The Procedure of Constitutional Amendment – Comparative Reviews of European Practices

Luz Balaj


Constitutional changes in a state with written constitution are carried out on the basis of a rule that has been set out by the constitution itself. In practice, many authors refers to articles that define the way of changing the constitution as "rules that define rules" (See for more Tracy Di Fillippo, How to Make Objections to Discovery under the Amended Rules, 25 Pretrial Prac. & Discovery 1, 2016.) Depending on the content of these rules, two sets of constitutions are generally formulated in the theory of constitutional right. The first are the flexible constitutions, which are amended in a simpler procedure, with a simple majority and in a shorter period of time. While in the second category there are the so-called rigid constitutions. Rigid are called the constitutions that have established a more extended or complicated procedure of amendment, with a qualified majority (more than just a simple majority) and a longer period of time.However, the procedure and the number of members of parliament differ. The main goal of this paper is to analyze those differencies, in oredr to find that how the procedure can affect on the constitutionality of the constittuion amendments. Is the rigid procedure a key for constitutional amendments or not? This is another question that is going to be analyzed by comparing different procedures of constitutional amendments in different countries.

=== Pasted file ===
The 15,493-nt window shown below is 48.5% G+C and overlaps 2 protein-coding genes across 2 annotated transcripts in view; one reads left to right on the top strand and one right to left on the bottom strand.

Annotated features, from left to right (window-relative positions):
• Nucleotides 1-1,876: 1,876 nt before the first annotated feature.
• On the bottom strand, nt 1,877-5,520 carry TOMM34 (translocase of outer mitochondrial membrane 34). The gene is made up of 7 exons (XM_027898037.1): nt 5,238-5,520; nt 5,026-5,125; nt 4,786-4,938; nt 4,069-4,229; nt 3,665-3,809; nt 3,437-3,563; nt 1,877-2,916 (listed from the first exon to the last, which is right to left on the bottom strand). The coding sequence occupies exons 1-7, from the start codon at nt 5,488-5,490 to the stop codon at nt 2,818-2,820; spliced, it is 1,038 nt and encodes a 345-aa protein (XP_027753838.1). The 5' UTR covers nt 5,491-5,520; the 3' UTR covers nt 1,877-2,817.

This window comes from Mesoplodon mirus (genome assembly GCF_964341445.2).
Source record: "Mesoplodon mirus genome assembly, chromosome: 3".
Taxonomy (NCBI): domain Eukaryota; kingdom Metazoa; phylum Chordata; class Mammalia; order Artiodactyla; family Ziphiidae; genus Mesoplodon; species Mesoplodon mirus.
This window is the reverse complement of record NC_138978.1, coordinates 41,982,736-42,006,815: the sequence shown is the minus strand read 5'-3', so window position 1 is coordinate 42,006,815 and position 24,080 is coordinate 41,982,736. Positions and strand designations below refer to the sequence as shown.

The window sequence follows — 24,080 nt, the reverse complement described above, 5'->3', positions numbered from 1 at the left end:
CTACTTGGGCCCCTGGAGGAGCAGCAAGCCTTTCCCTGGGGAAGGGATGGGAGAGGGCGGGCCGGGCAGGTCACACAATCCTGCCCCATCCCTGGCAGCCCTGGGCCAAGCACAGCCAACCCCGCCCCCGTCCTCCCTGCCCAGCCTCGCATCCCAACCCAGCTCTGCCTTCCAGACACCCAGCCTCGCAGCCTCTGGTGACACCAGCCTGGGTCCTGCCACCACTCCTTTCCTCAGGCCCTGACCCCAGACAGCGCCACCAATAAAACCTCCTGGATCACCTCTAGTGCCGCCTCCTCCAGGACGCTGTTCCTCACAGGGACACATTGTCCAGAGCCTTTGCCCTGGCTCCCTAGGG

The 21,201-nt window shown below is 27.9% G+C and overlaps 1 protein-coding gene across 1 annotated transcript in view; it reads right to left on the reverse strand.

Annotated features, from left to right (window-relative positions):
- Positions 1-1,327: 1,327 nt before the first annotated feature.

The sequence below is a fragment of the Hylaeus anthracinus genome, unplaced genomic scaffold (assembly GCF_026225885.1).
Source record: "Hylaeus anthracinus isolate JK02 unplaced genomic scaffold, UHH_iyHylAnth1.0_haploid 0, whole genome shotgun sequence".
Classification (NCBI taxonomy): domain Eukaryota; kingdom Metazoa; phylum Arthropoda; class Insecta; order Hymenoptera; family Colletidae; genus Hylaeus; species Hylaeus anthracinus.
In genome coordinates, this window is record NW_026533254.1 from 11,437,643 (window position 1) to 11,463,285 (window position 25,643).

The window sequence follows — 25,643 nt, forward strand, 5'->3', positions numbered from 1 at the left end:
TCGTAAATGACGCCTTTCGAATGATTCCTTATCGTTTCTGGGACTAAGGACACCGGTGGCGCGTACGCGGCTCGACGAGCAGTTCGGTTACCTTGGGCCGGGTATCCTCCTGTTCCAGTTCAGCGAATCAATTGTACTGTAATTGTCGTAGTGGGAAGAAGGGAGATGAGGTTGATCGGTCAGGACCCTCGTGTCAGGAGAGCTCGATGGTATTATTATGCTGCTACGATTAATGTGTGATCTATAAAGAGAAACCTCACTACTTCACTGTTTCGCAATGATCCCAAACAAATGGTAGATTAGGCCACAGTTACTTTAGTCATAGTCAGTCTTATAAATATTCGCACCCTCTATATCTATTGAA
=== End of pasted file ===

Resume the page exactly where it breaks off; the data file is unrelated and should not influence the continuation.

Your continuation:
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International Journal of Social Science Studies   ISSN 2324-8033 (Print)   ISSN 2324-8041 (Online)

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